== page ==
NRL: NZ Warriors success poised to arrest trans-Tasman talent drain from South Island

Regular visits by NZ Warriors to the South Island are intended to help fuel the resurgence of rugby league there and build a connection with the club.

The game's currently experiencing rising grassroots numbers and schoolboy success on the Mainland, but former Warriors coach Frank Endacott warns the top southern talent has long had an eye on Australia, rather than Auckland.

This year, St Thomas of Canterbury broke 23 years of Auckland dominance to bring home the NZ secondary schools championship, beating traditional powerhouse St Paul's College in the final.

St Thomas of Canterbury celebrate their NZ secondary schools title.
St Thomas of Canterbury celebrate their NZ secondary schools title. Photo credit: Photosport

Southern league is on the rise and it's being noticed.

"There are talent scouts that come through," said Pacific Series event organisers Shanell Temaru. "We have NRL scouts that come through every year.

"It's not something we advertise openly, but they do float around."

In New Zealand, you'd think one club has a head start.

"As an agent, the first thing I said to my young players was, 'Do you want to go to the Warriors?'," said Endacott. "Ninety-nine percent of them said, 'No, I want to go to Australia'.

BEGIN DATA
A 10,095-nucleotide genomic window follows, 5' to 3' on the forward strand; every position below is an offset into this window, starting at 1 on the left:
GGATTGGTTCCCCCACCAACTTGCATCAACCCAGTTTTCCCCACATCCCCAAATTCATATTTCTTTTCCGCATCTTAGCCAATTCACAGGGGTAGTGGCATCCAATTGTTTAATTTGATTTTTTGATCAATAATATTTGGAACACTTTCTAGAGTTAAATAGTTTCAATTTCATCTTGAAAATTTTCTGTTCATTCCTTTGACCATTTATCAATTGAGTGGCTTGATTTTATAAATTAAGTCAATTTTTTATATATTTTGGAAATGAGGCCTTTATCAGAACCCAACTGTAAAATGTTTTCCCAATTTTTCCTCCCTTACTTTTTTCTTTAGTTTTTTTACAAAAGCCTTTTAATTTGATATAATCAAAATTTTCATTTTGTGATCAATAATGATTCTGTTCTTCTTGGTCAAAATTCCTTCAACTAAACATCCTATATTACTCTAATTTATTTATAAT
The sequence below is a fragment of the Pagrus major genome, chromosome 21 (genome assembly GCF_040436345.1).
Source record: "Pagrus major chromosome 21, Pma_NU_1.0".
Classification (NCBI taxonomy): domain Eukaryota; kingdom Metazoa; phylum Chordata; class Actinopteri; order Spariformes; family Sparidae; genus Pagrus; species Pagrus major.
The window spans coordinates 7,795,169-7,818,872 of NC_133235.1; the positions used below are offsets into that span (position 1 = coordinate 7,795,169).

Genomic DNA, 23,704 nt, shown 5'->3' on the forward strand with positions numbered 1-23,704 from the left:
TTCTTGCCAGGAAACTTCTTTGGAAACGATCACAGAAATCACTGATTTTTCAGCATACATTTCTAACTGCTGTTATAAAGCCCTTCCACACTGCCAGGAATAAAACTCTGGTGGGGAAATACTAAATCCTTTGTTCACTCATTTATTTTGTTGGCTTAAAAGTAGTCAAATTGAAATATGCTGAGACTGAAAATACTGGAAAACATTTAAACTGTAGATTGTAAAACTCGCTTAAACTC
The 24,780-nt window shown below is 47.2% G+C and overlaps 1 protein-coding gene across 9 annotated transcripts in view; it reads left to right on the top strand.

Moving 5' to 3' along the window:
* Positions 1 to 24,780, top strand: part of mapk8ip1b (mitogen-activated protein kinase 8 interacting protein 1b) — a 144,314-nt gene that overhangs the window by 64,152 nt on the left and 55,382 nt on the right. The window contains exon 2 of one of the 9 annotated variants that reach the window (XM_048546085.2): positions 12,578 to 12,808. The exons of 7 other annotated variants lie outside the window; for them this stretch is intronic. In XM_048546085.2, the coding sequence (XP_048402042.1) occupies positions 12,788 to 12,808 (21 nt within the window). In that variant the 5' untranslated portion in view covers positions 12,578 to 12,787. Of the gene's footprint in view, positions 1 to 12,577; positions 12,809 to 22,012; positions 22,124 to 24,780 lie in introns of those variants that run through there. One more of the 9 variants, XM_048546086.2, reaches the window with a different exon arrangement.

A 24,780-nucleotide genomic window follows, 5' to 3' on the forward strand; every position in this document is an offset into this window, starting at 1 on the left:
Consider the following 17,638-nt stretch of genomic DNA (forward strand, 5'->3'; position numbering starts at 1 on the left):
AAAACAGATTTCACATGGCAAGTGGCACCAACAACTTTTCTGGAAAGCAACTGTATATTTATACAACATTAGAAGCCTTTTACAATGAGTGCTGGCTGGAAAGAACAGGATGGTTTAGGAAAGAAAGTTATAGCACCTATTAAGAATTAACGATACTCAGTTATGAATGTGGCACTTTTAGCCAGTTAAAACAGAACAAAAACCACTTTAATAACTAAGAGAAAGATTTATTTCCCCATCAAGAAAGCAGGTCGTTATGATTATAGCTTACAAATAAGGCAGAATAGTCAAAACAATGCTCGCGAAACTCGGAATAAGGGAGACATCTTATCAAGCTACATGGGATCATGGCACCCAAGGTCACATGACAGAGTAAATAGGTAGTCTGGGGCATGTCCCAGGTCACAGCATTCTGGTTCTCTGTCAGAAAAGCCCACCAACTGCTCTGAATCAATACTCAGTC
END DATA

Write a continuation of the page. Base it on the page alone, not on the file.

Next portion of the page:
"It's a pity, because I would rather see the players go to the Warriors, but it's their choice."

Endacott says that choice is made easier by years of neglect.

"Being in Auckland, the Warriors felt they had plenty of young players up there, especially in South Auckland, and they always said to me, 'You can't have a player as good as... you have to have one better'.

"I believed that a lot of these players down here were better. They went to Australian clubs and a lot of them have done real well."

Among them, Brisbane Broncos Jordan Riki, Dolphins wing Jamayne Isaako and West Coaster-turned-North Queensland Cowboy Griffin Neame.

"I've been in Townsville for five years now," said Neame. "I'm very glad I went over and the rewards are coming now."

That trans-Tasman talent drain may be about to dry up, with the Warriors commiting to games at Christchurch for the next three seasons and adding more junior teams.

Warriors star Addin Fonua-Blake poses for Christchurch fans.
Warriors star Addin Fonua-Blake poses for Christchurch fans. Photo credit: Photosport

"In 2018, we had 3-4 teams, developing teams happening and then obviously that got stopped [by COVID-19], so we're starting all of that again," said Warriors chief executive Cam George.

"You'd be surprised how many kids are from Christchurch and the South Island, who are already on our books."

Endacott agrees: "I mean the Warriors have just had a great season and if they can repeat that with another great season next year, I think that'll help make kids want to play for the Warriors."

That tide might already be turning.